There were also a few other factors that occurred at the time – the east-west split and several decades of nonstop civil war, to name two. Cause/effect? Who knows. But I’d guess they’re connected in some way.

        Santayana said, paraphrasing, “Those who are ignorant of history are doomed to repeat it.” Though in your case, that probably should read “are destined to prove themselves both ignorant and a fool”.

  15. mr. sharkman says:

    Am I the only one wondering how seriously SECDEF is playing with the idea of an American Foreign Legion as a path to Citizenship? A ‘shock’ regiment with its members motivation and dedication baked in from the get-go?

    • jonp says:

      Now that is a great idea.

      • mr. sharkman says:

        I’ve yet to meet an FFL shooter who wasn’t as hard as woodpecker lips.

        The same goes for Spanish Legion, but Spanish Legion doesn’t have 1/100 the visibility/PR and so on.

        On the grim side of things, foreign regiments, legions, and similar entities are very effective in today’s 24/7 news cycle and UW because the populace doesn’t really give much of a damn if they suffer heavy losses in an ugly fight.

        And these types of units attract warriors, experienced warriors as a rule.

        In the ’90s, most of the FFL NCOs I ran across were former sov SOF and airborne NCOs. Ready-made to collect scalps wherever they were sent.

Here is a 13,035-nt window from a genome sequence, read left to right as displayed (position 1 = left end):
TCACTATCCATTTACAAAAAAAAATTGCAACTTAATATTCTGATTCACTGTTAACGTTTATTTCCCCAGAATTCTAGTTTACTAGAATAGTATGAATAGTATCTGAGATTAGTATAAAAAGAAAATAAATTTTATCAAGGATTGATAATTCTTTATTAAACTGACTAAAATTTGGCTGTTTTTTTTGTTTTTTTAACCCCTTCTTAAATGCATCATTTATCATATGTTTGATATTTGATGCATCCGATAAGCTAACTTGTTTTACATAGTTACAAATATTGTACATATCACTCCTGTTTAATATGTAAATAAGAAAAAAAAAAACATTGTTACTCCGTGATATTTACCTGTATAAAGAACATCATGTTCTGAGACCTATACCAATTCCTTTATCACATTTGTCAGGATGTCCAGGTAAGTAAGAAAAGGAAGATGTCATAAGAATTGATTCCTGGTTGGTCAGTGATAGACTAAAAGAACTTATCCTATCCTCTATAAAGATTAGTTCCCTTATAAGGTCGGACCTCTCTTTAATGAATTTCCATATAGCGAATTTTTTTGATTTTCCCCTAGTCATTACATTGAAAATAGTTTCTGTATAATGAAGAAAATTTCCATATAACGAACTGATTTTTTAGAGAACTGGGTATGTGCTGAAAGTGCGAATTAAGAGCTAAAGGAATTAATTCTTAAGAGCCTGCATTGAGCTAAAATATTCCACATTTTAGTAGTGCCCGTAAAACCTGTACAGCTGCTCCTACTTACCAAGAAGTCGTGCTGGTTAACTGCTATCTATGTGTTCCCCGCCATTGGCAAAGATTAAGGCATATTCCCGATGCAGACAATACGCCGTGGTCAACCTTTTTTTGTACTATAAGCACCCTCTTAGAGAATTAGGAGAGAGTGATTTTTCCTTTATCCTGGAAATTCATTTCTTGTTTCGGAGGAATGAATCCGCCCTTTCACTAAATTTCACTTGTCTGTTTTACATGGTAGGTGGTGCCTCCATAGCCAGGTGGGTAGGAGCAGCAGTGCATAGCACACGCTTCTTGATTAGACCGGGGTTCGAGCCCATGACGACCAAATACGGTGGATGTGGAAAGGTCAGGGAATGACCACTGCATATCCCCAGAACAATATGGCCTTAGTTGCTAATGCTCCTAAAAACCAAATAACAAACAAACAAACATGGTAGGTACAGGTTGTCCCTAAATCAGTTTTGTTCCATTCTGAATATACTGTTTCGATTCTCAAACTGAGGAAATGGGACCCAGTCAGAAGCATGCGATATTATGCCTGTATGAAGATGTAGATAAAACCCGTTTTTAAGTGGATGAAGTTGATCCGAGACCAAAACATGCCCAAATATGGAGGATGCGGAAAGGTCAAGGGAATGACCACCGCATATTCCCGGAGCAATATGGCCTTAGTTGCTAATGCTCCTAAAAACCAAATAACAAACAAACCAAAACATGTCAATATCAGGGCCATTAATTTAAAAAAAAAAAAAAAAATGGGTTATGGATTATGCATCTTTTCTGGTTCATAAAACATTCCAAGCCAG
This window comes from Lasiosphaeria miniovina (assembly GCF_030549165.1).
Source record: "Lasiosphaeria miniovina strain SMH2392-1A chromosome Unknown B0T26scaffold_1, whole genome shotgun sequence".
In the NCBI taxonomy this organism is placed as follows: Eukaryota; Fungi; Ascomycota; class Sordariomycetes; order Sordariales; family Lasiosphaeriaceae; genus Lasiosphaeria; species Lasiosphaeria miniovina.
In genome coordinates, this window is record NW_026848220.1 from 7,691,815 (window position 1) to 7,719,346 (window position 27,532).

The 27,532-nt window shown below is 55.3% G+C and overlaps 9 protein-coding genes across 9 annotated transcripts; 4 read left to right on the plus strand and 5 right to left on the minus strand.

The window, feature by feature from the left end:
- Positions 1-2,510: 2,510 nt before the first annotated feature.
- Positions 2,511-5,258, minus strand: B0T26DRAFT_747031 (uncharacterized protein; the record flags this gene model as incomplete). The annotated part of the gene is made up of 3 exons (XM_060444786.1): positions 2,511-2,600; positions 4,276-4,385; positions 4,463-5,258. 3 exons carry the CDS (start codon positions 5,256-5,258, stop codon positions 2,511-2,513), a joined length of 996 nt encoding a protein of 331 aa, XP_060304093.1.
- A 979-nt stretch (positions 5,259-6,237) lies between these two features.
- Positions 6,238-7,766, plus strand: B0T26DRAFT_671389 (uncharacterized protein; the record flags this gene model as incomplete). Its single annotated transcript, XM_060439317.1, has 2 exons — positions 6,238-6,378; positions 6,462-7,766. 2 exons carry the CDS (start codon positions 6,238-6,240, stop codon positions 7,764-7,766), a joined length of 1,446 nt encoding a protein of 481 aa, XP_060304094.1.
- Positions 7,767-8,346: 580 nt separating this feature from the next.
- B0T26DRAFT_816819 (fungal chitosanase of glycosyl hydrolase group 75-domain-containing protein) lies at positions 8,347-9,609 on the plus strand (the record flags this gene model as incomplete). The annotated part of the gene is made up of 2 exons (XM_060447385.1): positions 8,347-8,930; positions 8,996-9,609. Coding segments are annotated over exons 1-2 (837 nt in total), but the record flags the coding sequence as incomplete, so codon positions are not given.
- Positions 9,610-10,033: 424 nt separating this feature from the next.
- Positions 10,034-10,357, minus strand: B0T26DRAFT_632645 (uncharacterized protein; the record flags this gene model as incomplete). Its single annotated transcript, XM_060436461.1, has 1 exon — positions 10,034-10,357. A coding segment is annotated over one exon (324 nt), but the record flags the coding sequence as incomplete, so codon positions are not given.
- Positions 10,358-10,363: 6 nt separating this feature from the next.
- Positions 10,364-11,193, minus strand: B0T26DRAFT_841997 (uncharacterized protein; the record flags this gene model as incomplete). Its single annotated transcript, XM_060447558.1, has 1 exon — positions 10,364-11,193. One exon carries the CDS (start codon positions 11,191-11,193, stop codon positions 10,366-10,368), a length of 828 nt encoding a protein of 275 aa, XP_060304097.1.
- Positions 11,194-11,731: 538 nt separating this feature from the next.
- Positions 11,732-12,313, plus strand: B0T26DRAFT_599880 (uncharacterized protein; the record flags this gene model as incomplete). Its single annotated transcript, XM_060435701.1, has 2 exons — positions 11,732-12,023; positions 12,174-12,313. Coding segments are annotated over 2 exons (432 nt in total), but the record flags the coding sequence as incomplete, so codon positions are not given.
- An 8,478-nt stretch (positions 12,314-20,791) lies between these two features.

• rgr769 says:

      I thought this was a great idea over 25 years ago. Just like the Roman Legions, 20 years (or less) honorable service in the American Foreign Legion and you earn U.S. citizenship.

      • Chesty says:

        Yeah. Rome is really projecting power these days.

        • mr. sharkman says:

          In its day, Rome was something that has yet to be touched, comparatively.

          The US and other modern Nations militaries can trace much of their lineage back to Rome and her military system and reforms.

          20 years service followed by retirement and benefits (in the case of Rome, Citizenship being maybe the greatest benefit in the world at that time) which is ‘standard’ today was started long ago in Rome.

  16. FatCircles0311 says:

    How the hell were illegals entering the military in the first place? WTF.

    • AW1Ed says:

      Once upon a time, a skinny kid with a funny name grew up and got elected as POTUS. Twice. Too bad he was a SCoaMF.

    • mr. sharkman says:

      All kinds of WTF slips through the cracks in any big bureaucracy.

      I know of 1 dude who was a few weeks into IS ‘A’. He was a native of Novia Scotia (a certain recruiter was apparently unaware that Novia Scotia was not a part of the USA) before paperwork/admin/security/etc. caught up with him. 😉

      Keep in mind IS ‘A’ = TS clearance.

    • USMC Steve says:

      Illegally, with forged documentation. It is called fraudulent/illegal enlistment and is punishable under the UCMJ.

  17. jonp says:

    I’m ok with that. It’s the assholes parading down streets “demanding” shit that gets me a little hot under the collar

  18. 2/17 Air Cav says:

    US Armed Services Recruiting Office: Latvia.
    US Armed Services Recruiting Office: Berlin.
    US Armed Services Recruiting Office: Belize.

    Maybe that explains it: The foreign nationals are enlisting while in their home countries and are not here illegally. Or not.

    • jonp says:

      I wandered around the former British Colony and Commonwealth country of Belize a little and didn’t see a recruiting station. Saw many British Soldiers looking damn glad to be there in November, though

Leave a Reply

Your email address will not be published. Required fields are marked *